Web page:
"(In the real world things are more complicated, but never mind.)"The rallying cry of economists through all history. This time it comes from Paul Krugman (the paper is a few months old but he points to it in today's column), but I don't mean to pick him out unfairly. It's just a less formal way of saying "we need to simplify our models otherwise we don't know how to work with them". Sometimes, though, it would be useful to be explicit about how far from the real world we believe our models are.
Tuesday, 17 February 2009
I just want to take up one point in the paper. Paul assumes that, under normal circumstances the AD (aggregate demand) curve slopes down and the AS (aggregate supply) curve slopes up. His point is that in a liquidity trap (like now and in the 1930s) the AD curve may not slope downwards after all, so standard results about the equilibrium point are not applicable.
Fair enough. But I would question whether the AD and AS curves behave as described even in normal times.
It may be another example of the one-versus-all fallacy. The demand curve for a single product will of course slope downwards (with rare exceptions such as Giffen goods). But this is because, for a given amount of income, we can choose between buying one good and another. Thus, the price of a product in the standard demand graph is the price relative to other products.
In the case of the aggregate demand curve, total demand is meant to be based on an average price level, but a price relative to what? If this describes total demand in the whole economy, what is the substitute good that we are supposed to buy instead?
One might say that demand for goods is a substitute for wealth - i.e. that the average price level is taken relative to the balance in our bank accounts. But I question whether this is really a substantial effect. While a hypothetical rational agent would annuitize their wealth at a certain rate and spend from it, the real-life phenomenon of mental accounting indicates that we spend mainly out of income, with little effect from total wealth. And income, according to our favourite accounting identity, is the same as aggregate demand.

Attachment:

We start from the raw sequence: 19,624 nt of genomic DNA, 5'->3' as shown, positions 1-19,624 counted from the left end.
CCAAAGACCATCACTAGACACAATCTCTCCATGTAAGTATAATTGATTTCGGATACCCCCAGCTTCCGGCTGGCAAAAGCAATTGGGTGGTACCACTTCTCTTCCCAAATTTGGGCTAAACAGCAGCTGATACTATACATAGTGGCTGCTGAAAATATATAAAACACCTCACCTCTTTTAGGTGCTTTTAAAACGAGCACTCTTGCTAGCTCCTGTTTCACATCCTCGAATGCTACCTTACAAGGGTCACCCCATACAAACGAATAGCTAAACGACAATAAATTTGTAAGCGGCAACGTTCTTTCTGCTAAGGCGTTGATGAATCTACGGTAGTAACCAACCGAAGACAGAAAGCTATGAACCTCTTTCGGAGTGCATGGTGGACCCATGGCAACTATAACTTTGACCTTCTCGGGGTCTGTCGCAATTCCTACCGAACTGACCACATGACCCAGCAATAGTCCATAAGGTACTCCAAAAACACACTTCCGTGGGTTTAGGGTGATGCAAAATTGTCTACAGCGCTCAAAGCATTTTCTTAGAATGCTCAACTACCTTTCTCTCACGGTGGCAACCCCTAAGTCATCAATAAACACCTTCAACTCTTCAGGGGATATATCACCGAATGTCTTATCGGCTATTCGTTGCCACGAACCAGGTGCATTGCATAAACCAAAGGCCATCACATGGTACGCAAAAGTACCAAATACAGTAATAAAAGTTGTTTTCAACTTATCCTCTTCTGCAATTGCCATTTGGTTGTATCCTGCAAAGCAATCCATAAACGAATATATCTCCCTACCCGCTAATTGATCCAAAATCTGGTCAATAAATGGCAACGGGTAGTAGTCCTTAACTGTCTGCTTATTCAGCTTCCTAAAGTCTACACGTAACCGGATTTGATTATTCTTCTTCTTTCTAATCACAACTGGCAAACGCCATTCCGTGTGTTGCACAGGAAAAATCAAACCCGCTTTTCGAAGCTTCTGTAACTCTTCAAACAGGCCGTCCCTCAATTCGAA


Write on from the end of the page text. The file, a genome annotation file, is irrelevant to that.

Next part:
If this is true, then the AD curve would be vertical all the time, not just in a liquidity trap. The effect of wealth, while small, is non-zero and so the curve may veer slightly off the vertical. But as Professor Krugman says, "never mind".
Intuitively, this does make sense. Price is, after all, just a number. It is there to arbitrate the relative value of things and not their absolute value. There can be no meaningful price for "all the output of the world economy" because if I wanted to buy everything, what could I trade you for it?
By analogous reasoning the aggregate supply curve is near-vertical too. And thus, on this theory, the total levels of production in the economy are not determined by price at all - not only in a recession but at all times.
So what does determine total production? In the short run, I believe real-time dynamic factors dominate - including the momentum of existing production and agreements, changes in prices (not absolute levels) or expectations of such changes, and people's perceptions of their need for goods relative to the immediate past or future. In the long run, it should be determined by trade-offs between absolute quantities: chiefly, I suspect, the relative preference for leisure versus goods.